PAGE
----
Precision Health

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Stanford Medicine News

  • 5 Questions: Euan Ashley on diagnosing the undiagnosable

    The National Institutes of Health’s Undiagnosed Diseases Network launches today, and Euan Ashley, MRCP, DPhil, associate professor of cardiovascular medicine and of genetics at the Stanford University School of Medicine, has been named co-chair of the UDN steering committee.

  • Photovoltaic retinal implant could restore functional sight, researchers say

    A Stanford cardiac electrophysiologist and colleagues have used a unique research method to learn more about atrial fibrillation. Mintu Turakhia, MD, and collaborators at Medtronic and Massachusetts General Hospital, extracted data out of decades of continuously recorded medical information from implanted medical devices—pacemakers and defibrillators—in 10,000 heart patients. Then they linked it to medical records, and analyzed it.

  • Stanford-based Alzheimer’s Disease Research Center to be launched

    The National Institutes of Health will fund the establishment of an Alzheimer’s Disease Research Center at the Stanford University School of Medicine. The award, totaling slightly more than $7.3 million, will be dispensed over a five-year period.

  • Combination drug therapy shrinks pancreatic tumors in mice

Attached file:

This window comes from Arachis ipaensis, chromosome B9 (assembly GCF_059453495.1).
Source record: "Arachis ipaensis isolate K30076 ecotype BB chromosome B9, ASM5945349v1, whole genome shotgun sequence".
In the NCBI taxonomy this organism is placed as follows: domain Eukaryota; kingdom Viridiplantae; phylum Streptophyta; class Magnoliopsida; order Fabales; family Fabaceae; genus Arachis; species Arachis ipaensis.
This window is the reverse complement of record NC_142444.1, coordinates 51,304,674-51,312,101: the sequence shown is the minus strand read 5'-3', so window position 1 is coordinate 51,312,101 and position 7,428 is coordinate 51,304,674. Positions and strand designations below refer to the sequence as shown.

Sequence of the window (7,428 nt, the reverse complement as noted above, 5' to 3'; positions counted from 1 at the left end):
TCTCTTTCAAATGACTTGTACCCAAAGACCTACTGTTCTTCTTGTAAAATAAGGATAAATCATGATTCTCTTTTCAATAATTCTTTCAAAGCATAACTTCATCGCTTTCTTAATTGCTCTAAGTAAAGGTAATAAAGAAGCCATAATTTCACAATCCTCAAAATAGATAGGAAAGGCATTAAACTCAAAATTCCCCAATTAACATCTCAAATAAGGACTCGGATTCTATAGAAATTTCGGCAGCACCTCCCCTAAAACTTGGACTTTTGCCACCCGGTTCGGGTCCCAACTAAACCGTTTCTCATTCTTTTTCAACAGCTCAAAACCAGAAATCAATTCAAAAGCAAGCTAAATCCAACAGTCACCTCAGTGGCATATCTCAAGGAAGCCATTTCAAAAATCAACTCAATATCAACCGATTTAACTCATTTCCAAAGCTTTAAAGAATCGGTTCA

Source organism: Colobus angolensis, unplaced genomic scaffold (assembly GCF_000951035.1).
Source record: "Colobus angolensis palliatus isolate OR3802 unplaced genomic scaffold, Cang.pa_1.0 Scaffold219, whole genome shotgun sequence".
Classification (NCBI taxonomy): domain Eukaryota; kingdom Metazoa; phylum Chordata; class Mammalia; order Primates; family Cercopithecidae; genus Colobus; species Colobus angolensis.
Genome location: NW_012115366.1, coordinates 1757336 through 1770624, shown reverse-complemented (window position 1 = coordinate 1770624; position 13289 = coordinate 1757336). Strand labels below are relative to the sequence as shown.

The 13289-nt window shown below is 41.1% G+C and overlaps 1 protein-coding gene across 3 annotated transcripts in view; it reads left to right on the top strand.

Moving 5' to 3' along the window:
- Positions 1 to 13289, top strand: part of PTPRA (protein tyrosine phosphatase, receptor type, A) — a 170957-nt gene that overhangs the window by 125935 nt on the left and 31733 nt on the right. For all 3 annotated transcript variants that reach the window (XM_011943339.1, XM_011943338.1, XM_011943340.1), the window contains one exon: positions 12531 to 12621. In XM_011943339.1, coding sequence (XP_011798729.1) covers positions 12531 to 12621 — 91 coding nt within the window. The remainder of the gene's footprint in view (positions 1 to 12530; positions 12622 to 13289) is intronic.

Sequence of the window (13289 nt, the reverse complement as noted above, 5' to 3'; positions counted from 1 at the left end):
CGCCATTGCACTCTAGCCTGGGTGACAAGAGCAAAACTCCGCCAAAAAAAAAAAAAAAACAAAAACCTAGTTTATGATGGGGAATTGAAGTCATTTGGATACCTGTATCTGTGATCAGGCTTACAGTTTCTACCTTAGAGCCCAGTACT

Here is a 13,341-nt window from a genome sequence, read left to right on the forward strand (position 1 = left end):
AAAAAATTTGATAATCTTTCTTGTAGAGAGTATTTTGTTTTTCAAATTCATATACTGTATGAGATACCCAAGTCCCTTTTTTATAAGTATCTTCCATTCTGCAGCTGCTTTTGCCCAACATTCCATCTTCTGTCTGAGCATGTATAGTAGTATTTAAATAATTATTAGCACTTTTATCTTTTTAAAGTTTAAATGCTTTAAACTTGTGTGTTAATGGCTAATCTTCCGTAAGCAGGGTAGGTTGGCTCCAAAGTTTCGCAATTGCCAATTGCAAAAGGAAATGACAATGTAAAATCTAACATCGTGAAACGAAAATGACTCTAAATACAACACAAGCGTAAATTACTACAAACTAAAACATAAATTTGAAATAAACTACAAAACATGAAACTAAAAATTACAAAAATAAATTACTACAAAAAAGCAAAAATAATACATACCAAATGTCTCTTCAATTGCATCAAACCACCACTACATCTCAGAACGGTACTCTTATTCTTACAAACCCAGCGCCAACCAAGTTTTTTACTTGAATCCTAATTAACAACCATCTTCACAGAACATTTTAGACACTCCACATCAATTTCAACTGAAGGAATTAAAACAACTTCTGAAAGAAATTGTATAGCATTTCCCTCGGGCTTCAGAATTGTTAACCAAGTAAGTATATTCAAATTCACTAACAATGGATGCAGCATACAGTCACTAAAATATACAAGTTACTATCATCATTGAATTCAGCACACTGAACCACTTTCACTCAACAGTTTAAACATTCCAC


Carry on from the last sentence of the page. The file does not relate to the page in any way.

A combination of two drugs, one already approved by the Food and Drug Administration, appears to be effective at shrinking pancreatic cancers in laboratory mice, according to a new study by researchers at the Stanford University School of Medicine.

  • Stanford launches smartphone app to study heart health

    A free iPhone app allows users to contribute to a study of human heart health while learning about the health of their own hearts, and uses a new software framework developed by Apple.

  • Photovoltaic retinal implant could restore functional sight, researchers say

    A team led by Stanford University researchers has developed a wireless retinal implant that they say could restore vision five times better than existing devices.

  • Precision Health, Predicting and Preventing Disease

    Precision health takes a big-data approach to disease prevention and detection, focusing on the various factors that help maintain health throughout life.

  • Customized DNA rings aid early cancer detection in mice, study finds

    Imagine: You pop a pill into your mouth and swallow it. It dissolves, releasing tiny particles that are absorbed and cause only cancerous cells to secrete a specific protein into your bloodstream. Two days from now, a finger-prick blood sample will expose whether you’ve got cancer and even give a rough idea of its extent.

  • Doctor, nurses honored for advances made in early days of cardiac care

    Alfred Spivack taught nurses to do a number of jobs generally restricted to doctors in the early days of Stanford’s coronary care unit, and also helped to developed new technology for cardiac care.

  • Stanford Medicine’s Academic Advantage

    Leaders from across Stanford Medicine discuss together how Bioinformatics, genomics, and other emerging disciplines promise to transform the very concept of medicine—from treating disease to predicting and preventing it and the common aspiration that exists at Stanford Medicine to improve human health.

  • Newly identified molecular network in brain implicated in autism, researchers say